Jenny Lawson
Photo: Jenny Lawson
Jenny Lawson, also known as the much-celebrated Bloggess, is the author of the hilarious, heartbreaking Let's Pretend This Never Happened. Today, she reveals her own unique (and by unique, we mean very, very unique) way of defeating her crippling fears and doubts in order to “walk purposefully into the story” of her own adult life.

When I was young, my family didn't go on outings to the circus or trips to Disneyland. We couldn't afford them. Instead, we stayed in our small rural West Texas town, and my parents took us to cemeteries. My sister Lisa and I would run through the sun-scorched lawns, hiding behind the tombstones and marking the largest ones as "safe" or "poison." We brought out reams of butcher paper and crayons and made rubbings of the tombstones.' 'We were dark back before it was cool, basking in a sort of poverty-induced pre-puberty Goth period.

Later—after we'd run out of energy—we'd walk through the graveyard and try to piece together stories. We'd start at the largest, most prominent tombstone (usually a mayor or a town founder) and work our way out, piecing together the lives and deaths of the people who'd once made the town come alive, and from there we'd embellish.

For example: Samuels was a town founder who'd gone through three wives in his long life, but in the end, he was buried next to his first wife, Georgina, whom he'd been married to only a few short years before she died at 22. Her tombstone was larger than those of the other women, with a weeping angel standing watch, and a spot at the top was dark, as if charred.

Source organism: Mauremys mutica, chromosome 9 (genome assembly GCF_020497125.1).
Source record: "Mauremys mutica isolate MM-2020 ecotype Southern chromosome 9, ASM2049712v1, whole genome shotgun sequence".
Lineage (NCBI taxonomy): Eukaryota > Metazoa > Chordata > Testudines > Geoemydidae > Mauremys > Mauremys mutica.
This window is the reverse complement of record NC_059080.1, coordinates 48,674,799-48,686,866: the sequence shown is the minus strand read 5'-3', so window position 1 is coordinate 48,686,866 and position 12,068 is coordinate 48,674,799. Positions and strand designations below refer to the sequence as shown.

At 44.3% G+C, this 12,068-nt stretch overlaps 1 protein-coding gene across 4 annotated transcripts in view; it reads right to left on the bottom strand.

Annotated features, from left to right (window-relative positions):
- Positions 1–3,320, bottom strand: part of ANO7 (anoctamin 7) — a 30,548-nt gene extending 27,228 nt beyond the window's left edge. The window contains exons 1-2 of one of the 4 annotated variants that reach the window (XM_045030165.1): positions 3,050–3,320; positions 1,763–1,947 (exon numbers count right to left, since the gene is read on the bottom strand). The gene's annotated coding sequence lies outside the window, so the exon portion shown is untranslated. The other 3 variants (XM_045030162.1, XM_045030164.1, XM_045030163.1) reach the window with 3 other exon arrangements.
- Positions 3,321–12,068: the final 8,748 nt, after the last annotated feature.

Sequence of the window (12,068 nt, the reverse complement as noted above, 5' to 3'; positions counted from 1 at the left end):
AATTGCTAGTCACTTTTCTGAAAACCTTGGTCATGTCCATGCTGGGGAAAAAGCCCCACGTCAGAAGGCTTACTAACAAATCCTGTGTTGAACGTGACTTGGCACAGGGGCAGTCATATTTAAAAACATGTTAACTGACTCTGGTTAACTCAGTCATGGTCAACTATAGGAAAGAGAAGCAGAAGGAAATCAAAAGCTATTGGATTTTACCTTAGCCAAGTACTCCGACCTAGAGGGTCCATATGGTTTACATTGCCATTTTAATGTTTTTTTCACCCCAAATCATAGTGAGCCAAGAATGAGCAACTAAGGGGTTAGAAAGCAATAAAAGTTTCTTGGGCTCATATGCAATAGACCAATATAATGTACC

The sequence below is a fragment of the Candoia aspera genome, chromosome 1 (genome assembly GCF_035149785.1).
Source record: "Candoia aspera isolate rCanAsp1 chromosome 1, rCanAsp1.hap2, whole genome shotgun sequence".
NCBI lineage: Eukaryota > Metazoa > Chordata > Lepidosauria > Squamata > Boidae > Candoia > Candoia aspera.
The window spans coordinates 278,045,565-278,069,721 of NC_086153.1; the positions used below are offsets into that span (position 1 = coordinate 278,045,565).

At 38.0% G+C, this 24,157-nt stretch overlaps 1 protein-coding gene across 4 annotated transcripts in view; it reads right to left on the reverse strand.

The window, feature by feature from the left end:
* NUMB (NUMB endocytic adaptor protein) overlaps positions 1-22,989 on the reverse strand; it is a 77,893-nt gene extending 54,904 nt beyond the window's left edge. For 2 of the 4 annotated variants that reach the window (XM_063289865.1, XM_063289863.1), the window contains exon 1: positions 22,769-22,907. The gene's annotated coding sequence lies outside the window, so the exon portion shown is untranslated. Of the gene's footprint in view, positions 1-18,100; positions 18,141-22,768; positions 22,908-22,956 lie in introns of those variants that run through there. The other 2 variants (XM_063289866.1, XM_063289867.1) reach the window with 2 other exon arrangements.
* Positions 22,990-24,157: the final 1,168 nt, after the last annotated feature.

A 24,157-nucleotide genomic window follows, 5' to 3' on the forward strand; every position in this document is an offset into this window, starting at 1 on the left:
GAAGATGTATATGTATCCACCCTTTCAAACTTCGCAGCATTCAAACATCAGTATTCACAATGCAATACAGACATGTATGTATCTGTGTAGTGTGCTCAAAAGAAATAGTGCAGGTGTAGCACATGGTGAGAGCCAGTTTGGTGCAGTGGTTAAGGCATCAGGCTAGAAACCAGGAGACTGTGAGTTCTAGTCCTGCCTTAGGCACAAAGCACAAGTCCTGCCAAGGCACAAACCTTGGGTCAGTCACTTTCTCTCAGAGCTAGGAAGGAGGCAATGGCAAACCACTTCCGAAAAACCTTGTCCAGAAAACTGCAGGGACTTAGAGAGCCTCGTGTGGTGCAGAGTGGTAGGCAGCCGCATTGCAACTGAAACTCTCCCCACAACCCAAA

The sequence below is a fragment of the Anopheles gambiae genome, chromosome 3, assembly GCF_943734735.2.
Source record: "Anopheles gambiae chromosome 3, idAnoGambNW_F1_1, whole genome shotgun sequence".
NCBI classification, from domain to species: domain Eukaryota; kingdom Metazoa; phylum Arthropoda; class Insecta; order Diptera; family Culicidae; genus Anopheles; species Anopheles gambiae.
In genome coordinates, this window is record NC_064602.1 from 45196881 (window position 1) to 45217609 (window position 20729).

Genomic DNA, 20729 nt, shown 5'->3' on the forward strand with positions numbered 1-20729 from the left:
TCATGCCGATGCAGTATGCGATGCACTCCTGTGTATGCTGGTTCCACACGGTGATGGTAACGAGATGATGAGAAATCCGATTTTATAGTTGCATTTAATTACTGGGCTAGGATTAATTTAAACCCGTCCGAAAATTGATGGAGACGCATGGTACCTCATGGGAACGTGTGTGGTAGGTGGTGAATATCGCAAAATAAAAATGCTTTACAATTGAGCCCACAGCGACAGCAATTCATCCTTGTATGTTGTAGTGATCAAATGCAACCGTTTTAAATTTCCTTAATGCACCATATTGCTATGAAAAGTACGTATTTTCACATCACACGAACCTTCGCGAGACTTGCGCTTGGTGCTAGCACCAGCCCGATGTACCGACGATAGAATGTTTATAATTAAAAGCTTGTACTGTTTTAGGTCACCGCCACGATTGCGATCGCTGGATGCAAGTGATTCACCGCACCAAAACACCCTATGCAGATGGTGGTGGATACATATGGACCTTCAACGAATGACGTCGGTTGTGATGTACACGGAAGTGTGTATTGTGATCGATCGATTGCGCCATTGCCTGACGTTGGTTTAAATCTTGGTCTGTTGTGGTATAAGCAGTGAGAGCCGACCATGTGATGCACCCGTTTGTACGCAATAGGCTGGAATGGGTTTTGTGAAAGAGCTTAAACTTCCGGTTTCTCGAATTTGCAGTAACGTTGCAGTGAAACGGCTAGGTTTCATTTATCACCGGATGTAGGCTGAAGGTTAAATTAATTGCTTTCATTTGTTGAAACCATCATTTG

"Or," my mom said knowingly, "as if a man had laid his hand there many times over his past 60 years." "Or," my father added, "as if hobos used it as an ashtray."

We walked on to the Smith family plot, about which we made up long and complicated stories filled with imagined scandal and laughter and heartache. In our minds, the oldest son had been an incurable dreamer who died young while attempting to create an early (and painfully unsuccessful) jetpack. The Smith plots were overgrown, though, and it seemed as if the family line had died out—and the only stories still told about them were the ones told by people like us: poor amateur detectives with strong imaginations and no access to cable.

Inevitably, we always ended up with at least one tombstone that didn't quite fit with the rest. Set off from the others, it bore a last name that didn't seem to match anyone else's. There were no special engravings, no "beloved child" or "She is not dead. She only rests." Instead, there was just a name and, possibly, a date. Those markers always made me the saddest, probably because I identified most with them.

Even at age 10, I already knew that I was different from most people. My anxiety disorder was still years from being diagnosed, but it affected me quite deeply. I was too afraid to speak out in class, too nervous to make real friends. It was always the single, lonely grave that I'd stop at to pull out the weeds and leave wildflowers. In a way, I suppose, I was mourning for myself, for the outgoing, friend-to-all person I would never be. At that young age, I already felt as if I'd always fade into the background. I was terrified of slumber parties, let alone leaving the house. I couldn't give a book report and, instead, would stand in front of the class laughing nervously without ever uttering a word.